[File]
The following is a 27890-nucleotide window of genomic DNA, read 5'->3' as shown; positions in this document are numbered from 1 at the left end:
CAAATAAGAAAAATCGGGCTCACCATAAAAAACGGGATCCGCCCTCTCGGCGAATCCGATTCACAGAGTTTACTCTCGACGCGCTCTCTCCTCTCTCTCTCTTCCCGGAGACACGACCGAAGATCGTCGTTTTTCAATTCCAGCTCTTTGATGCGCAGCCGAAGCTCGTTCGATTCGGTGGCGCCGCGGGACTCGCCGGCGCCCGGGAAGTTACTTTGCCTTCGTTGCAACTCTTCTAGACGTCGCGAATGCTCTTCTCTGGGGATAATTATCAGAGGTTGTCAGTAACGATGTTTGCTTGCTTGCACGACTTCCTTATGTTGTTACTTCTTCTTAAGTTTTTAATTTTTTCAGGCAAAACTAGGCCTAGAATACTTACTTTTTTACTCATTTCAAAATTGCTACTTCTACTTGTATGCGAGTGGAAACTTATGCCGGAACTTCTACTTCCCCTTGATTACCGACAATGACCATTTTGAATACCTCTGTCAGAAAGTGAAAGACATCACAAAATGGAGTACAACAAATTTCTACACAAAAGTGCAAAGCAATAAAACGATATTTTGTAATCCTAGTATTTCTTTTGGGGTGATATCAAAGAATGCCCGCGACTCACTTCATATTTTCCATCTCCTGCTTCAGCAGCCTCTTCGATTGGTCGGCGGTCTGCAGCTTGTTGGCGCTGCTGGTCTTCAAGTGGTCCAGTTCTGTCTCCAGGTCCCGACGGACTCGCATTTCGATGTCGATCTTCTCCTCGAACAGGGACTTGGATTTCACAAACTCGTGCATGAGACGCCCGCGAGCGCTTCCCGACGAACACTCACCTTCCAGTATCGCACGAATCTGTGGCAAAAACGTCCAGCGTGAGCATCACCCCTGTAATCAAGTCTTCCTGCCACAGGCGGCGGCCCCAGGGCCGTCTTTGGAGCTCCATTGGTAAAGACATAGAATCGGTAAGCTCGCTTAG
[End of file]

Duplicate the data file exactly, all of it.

The following is a 27890-nucleotide window of genomic DNA, read 5'->3' as shown; positions in this document are numbered from 1 at the left end:
CAAATAAGAAAAATCGGGCTCACCATAAAAAACGGGATCCGCCCTCTCGGCGAATCCGATTCACAGAGTTTACTCTCGACGCGCTCTCTCCTCTCTCTCTCTTCCCGGAGACACGACCGAAGATCGTCGTTTTTCAATTCCAGCTCTTTGATGCGCAGCCGAAGCTCGTTCGATTCGGTGGCGCCGCGGGACTCGCCGGCGCCCGGGAAGTTACTTTGCCTTCGTTGCAACTCTTCTAGACGTCGCGAATGCTCTTCTCTGGGGATAATTATCAGAGGTTGTCAGTAACGATGTTTGCTTGCTTGCACGACTTCCTTATGTTGTTACTTCTTCTTAAGTTTTTAATTTTTTCAGGCAAAACTAGGCCTAGAATACTTACTTTTTTACTCATTTCAAAATTGCTACTTCTACTTGTATGCGAGTGGAAACTTATGCCGGAACTTCTACTTCCCCTTGATTACCGACAATGACCATTTTGAATACCTCTGTCAGAAAGTGAAAGACATCACAAAATGGAGTACAACAAATTTCTACACAAAAGTGCAAAGCAATAAAACGATATTTTGTAATCCTAGTATTTCTTTTGGGGTGATATCAAAGAATGCCCGCGACTCACTTCATATTTTCCATCTCCTGCTTCAGCAGCCTCTTCGATTGGTCGGCGGTCTGCAGCTTGTTGGCGCTGCTGGTCTTCAAGTGGTCCAGTTCTGTCTCCAGGTCCCGACGGACTCGCATTTCGATGTCGATCTTCTCCTCGAACAGGGACTTGGATTTCACAAACTCGTGCATGAGACGCCCGCGAGCGCTTCCCGACGAACACTCACCTTCCAGTATCGCACGAATCTGTGGCAAAAACGTCCAGCGTGAGCATCACCCCTGTAATCAAGTCTTCCTGCCACAGGCGGCGGCCCCAGGGCCGTCTTTGGAGCTCCATTGGTAAAGACATAGAATCGGTAAGCTCGCTTAG